The only other possibility is that Jesus is a liar and not the Son of God at all. Those are the only two options. The reason that Papal Infallibility, and Conciliar Infallibility, and the infallibility of the ordinary and universal Magisterium are wonderful gifts to the Church is that they allow us to perceive and adhere to truths which are beyond the ability of the fallen sinner to understand. And the Holy Spirit absolutely prevents any errors at all from entering any teaching which meets the conditions for any of the three modes of infallibility of the Magisterium. It doesn’t matter who the Pope is, or what is personality is like, or how many sins he has (supposedly) committed. When his teaching meets the conditions, it is true. No matter how clearly wrong the teaching might seem to be to innumerable scholars, theologians, and faithful lifelong Catholics, and no matter how foolish or sinful the Pope who teaches may seem to be, it is true.

{11:49} Then one of them, named Caiaphas, since he was the high priest that year, said to them: “You do not understand anything.
{11:50} Nor do you realize that it is expedient for you that one man should die for the people, and that the entire nation should not perish.”
{11:51} Yet he did not say this from himself, but since he was the high priest that year, he prophesied that Jesus would die for the nation.

Caiaphas was a particularly wicked person. And he did not have a gift similar to Papal Infallibility, such as “high priest infallibility”. Yet Scripture says that, despite his wickedness, he was able to prophesy truth. Therefore, we should understand that, no matter who the Pope may be, he can still teach infallibly, by the power of God.

Now consider an alternate proposal. What if a Pope teaches heresy in a teaching that meets the conditions for Papal Infallibility? Can we say that the Pope has thereby ceased to be Pope, and therefore the teaching does not meet the first condition (that it be taught by the Pope) or the second condition (that it be taught as an exercise of the Pope’s full authority over doctrine)? No, we cannot. Such a claim would leave all infallible teachings in doubt, and would make a mockery of the gift of infallibility given to the Church, exercised by the Magisterium. How would it be at all useful to have the gift of infallibility, if it could fail in any manner?

It would be as if you gave someone the gift of a crystal bowl, and you told them that the bowl is unbreakable. Then, when the bowl is dropped, it shatters into a thousand pieces. The other person complains, “You said this was an unbreakable bowl!” And you reply: “Yes, but it is only unbreakable when it is a bowl. And when it breaks, it ceases to be a bowl.”

The usefulness of infallibility would be shattered if heresy could be taught by a valid Pope, such that he then becomes not the Pope. And then the explanation would be, “He is only able to teach without error when he is Pope. When he teaches error, he ceases to be Pope.”

That would be a foolish system, which conferred no benefit on the Church. Instead, the prevenient grace of God ascertains that no valid Pope will ever teach or commit heresy, and so he will never cease to be a valid Pope, until his death or valid resignation. Therefore, when a teaching meets the conditions for infallibility, it is certainly true.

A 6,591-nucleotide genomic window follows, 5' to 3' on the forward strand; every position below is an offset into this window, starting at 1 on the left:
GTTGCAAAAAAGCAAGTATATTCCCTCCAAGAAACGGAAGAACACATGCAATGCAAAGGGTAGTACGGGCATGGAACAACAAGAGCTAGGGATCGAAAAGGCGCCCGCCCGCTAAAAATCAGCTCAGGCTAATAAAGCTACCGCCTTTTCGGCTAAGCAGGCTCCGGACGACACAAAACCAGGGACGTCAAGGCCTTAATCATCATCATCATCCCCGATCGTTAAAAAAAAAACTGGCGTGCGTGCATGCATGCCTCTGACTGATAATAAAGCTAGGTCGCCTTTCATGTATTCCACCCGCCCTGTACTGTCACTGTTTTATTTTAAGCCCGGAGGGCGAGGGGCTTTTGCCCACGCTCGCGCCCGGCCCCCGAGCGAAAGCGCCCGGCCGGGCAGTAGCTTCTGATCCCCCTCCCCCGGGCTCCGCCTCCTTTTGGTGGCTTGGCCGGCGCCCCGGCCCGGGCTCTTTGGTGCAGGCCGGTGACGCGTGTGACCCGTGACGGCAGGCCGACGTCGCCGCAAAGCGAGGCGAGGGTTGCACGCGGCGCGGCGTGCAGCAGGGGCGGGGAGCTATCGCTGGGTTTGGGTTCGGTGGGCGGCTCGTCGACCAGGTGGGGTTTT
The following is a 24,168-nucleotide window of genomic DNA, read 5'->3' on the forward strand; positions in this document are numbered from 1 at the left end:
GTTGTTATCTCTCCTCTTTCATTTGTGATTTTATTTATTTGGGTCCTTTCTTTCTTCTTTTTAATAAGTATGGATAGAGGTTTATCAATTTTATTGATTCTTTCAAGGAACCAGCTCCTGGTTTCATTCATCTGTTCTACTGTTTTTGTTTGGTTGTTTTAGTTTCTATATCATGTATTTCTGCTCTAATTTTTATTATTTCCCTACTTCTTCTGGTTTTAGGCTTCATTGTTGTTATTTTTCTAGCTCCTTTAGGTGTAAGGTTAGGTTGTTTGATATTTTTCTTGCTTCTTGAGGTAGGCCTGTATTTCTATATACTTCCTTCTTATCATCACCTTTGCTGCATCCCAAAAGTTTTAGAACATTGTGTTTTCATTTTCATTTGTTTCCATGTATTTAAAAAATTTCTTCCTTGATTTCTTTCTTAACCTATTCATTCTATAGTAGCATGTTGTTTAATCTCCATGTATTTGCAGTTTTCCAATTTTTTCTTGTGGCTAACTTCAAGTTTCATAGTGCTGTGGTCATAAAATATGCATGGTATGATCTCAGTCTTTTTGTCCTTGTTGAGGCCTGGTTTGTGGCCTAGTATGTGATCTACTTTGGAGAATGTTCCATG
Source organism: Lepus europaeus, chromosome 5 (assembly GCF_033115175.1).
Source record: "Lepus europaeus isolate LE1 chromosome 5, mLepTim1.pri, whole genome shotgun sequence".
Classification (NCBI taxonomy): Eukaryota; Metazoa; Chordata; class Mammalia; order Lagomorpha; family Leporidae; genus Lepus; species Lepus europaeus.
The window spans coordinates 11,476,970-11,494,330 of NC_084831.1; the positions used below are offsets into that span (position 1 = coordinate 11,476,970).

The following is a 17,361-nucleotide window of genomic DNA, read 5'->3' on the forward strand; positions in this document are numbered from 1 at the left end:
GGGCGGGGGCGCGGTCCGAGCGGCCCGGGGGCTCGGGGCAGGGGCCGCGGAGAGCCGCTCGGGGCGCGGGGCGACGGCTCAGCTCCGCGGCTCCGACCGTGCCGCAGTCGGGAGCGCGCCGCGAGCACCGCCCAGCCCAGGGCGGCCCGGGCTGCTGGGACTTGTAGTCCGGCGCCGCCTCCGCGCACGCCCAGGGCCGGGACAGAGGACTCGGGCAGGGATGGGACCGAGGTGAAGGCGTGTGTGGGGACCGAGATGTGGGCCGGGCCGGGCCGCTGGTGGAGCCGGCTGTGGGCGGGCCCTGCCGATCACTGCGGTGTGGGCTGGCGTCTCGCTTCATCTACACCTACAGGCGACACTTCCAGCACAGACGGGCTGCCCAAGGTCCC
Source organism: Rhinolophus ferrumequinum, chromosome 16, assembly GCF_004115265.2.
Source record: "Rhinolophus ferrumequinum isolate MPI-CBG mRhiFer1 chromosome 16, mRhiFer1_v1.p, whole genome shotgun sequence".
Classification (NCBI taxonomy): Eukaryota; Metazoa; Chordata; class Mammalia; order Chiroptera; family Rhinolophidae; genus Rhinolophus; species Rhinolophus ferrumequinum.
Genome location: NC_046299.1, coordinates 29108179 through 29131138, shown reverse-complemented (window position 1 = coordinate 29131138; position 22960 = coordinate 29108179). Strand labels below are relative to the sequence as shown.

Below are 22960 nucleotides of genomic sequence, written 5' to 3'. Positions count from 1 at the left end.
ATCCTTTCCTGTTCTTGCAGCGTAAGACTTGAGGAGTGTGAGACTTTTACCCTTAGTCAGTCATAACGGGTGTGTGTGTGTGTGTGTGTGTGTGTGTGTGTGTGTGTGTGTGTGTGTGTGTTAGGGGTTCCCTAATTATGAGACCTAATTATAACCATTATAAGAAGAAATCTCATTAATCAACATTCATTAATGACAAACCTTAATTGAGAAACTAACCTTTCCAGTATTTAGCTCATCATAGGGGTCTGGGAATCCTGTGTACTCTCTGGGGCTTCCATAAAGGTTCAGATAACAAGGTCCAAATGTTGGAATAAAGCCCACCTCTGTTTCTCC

The papal critics all make the same mistake, substituting their own understanding and that of the conservative Catholic subculture, for faith itself. Catholics are not called to resist any Pope who teaches ideas contrary to their own understanding. For that attitude makes the arrogant assumption that their own understanding is infallible. Instead, we are called to believe truths that are contrary to our own understanding. That is faith itself.

Ronald L. Conte Jr.
Roman Catholic theologian and translator of the Catholic Public Domain Version of the Bible.

Please take a look at this list of my books and booklets, and see if any topic interests you.

This entry was posted in Popes. Bookmark the permalink.

25 Responses to A Call To Faith

  1. sircliges says:

    The decisive statement in this argument against violent conversion is this: not to act in accordance with reason is contrary to God’s nature.[5] The editor, Theodore Khoury, observes: For the emperor, as a Byzantine shaped by Greek philosophy, this statement is self-evident. But for Muslim teaching, God is absolutely transcendent. His will is not bound up with any of our categories, even that of rationality.[6] Here Khoury quotes a work of the noted French Islamist R. Arnaldez, who points out that Ibn Hazm went so far as to state that God is not bound even by his own word, and that nothing would oblige him to reveal the truth to us. Were it God’s will, we would even have to practise idolatry.[7]

    At this point, as far as understanding of God and thus the concrete practice of religion is concerned, we are faced with an unavoidable dilemma. Is the conviction that acting unreasonably contradicts God’s nature merely a Greek idea, or is it always and intrinsically true? I believe that here we can see the profound harmony between what is Greek in the best sense of the word and the biblical understanding of faith in God. Modifying the first verse of the Book of Genesis, the first verse of the whole Bible, John began the prologue of his Gospel with the words: “In the beginning was the λόγος”. This is the very word used by the emperor: God acts, σὺν λόγω, with logos. Logos means both reason and word – a reason which is creative and capable of self-communication, precisely as reason. John thus spoke the final word on the biblical concept of God, and in this word all the often toilsome and tortuous threads of biblical faith find their culmination and synthesis. In the beginning was the logos, and the logos is God, says the Evangelist. The encounter between the Biblical message and Greek thought did not happen by chance. The vision of Saint Paul, who saw the roads to Asia barred and in a dream saw a Macedonian man plead with him: “Come over to Macedonia and help us!” (cf. Acts 16:6-10) – this vision can be interpreted as a “distillation” of the intrinsic necessity of a rapprochement between Biblical faith and Greek inquiry.


    • Maurilio Piazza says:

      This is right but remains immaterial to the very subject of Mr. Conte’s article.